Say I have $X$ that follows an Ornstein-Uhlenbeck process:

$$ dX_t = \phi (\mu - x_t) d_t + \sigma d W_t $$

Let $Y_t = \exp(X_t)$. Is there anything that helps me compute $\lim_{t\to\infty}E[Y_t^\gamma]$, $\gamma \neq 1$?

Here is my approach:

We know that the stationary solution for $X_t$ is Gaussian with mean $\mu$ and variance $\sigma^2/(2\phi)$. Hence, the expected value of $\lim_{t\to\infty} Y_t$ is that of the log-normal distribution,

$$\lim_{t\to\infty} E[Y_t] = \exp\left(\mu + \frac{\sigma^2}{2\phi}\right)$$


$$Y_t^\gamma = \exp(\gamma X_t)$$

I would intuitively guess that the process $\gamma X_t$ follows

$$ d\gamma X_t = \phi \gamma (\mu - x_t) d_t + \gamma \sigma dW_t$$

and therefore compute

$$\lim_{t\to\infty} E[Y_t^\gamma] = \exp\left(\mu + \frac{\gamma^2\sigma^2}{2\gamma\phi}\right)$$

But clearly, I'm out of my reach here.

  • $\begingroup$ If my answer bellow is satisfactory, please accept it so that others asking the same question can find the answer more quickly. Thanks! $\endgroup$
    – byouness
    Commented Jun 5, 2018 at 16:09

1 Answer 1


It can be shown that (by using Itô's lemma on $X_t e^{\phi t}$): $$X_t = X_0e^{-\phi t} + \mu (1 - e^{-\phi t}) + \int_0^t \sigma e^{\phi (t-s)} dW_s $$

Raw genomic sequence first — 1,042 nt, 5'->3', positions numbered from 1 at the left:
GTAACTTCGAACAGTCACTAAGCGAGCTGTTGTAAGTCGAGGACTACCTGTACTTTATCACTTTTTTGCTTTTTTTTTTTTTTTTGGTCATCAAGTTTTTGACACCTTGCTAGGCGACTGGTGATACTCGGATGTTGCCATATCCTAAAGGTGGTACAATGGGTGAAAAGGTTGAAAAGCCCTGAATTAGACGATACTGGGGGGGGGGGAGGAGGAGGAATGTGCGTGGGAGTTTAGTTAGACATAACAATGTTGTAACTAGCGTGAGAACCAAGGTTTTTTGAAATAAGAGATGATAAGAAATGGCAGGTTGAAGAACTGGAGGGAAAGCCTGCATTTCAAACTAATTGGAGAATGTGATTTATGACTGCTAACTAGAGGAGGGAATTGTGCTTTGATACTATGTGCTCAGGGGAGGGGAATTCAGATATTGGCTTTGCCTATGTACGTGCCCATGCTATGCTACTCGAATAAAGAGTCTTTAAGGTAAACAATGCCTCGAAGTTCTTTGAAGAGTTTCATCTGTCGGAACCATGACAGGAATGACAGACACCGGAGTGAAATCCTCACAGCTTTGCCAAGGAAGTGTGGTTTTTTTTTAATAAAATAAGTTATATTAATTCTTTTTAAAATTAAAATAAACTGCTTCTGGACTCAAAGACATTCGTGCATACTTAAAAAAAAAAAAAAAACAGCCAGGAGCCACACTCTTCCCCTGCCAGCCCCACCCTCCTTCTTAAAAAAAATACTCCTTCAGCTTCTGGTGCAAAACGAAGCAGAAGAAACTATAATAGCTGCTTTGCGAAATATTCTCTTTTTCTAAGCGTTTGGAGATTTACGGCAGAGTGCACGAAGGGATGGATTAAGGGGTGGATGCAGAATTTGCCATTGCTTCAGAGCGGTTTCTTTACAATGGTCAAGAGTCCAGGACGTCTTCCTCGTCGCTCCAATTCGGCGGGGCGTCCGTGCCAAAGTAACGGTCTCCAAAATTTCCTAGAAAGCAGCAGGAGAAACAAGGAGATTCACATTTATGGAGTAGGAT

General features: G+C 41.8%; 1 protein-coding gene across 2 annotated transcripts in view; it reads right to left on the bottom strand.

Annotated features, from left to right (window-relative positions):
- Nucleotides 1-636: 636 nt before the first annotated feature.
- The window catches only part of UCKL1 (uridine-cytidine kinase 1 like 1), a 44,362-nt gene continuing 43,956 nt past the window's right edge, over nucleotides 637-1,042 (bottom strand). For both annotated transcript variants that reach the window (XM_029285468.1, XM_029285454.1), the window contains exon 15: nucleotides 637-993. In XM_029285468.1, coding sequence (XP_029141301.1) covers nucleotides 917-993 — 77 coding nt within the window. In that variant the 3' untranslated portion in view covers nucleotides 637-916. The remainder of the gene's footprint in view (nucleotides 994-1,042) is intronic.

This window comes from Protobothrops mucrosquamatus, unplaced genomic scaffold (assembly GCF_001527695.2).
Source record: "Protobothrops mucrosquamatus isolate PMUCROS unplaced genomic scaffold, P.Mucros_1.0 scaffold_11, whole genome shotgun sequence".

Which leads to: $$\gamma X_t = \gamma X_0e^{-\phi t} + \gamma \mu (1 - e^{-\phi t}) + \int_0^t \gamma \sigma e^{\phi (t-s)} dW_s $$

This process has:

  • mean $E[\gamma X_t] = \gamma X_0e^{-\phi t} + \gamma \mu (1 - e^{-\phi t})$
  • variance $Var[\gamma X_t] = \int_0^t \gamma^2 \sigma^2 e^{2 \phi(t-s)} ds = \frac{\gamma ^2 \sigma ^2}{2 \phi} (1 - e^{-2\phi t}) $

At $t \rightarrow \infty$, the process $\gamma X_\infty$ is gaussian with:

  • mean $E[\gamma X_\infty] = \gamma \mu$
  • variance $Var [\gamma X_\infty] = \frac{\gamma^2 \sigma^2}{2\phi}$

So its exponent is lognormal with mean: $$E[Y_\infty ^\gamma] = E[e^{\gamma X_\infty}] = e^{E[\gamma X_\infty] + \frac{1}{2} Var[\gamma X_\infty]} = e^{\gamma \mu + \frac{\gamma^2\sigma^2}{4\phi}}$$

You were almost there but were a bit too quick.

PS: one can also apply Itô's lemma to get the expression of $Y_t^\gamma$ then get its mean and take the limit. I chose to do $\gamma X_t$ and take the exponent at the end to follow your approach.


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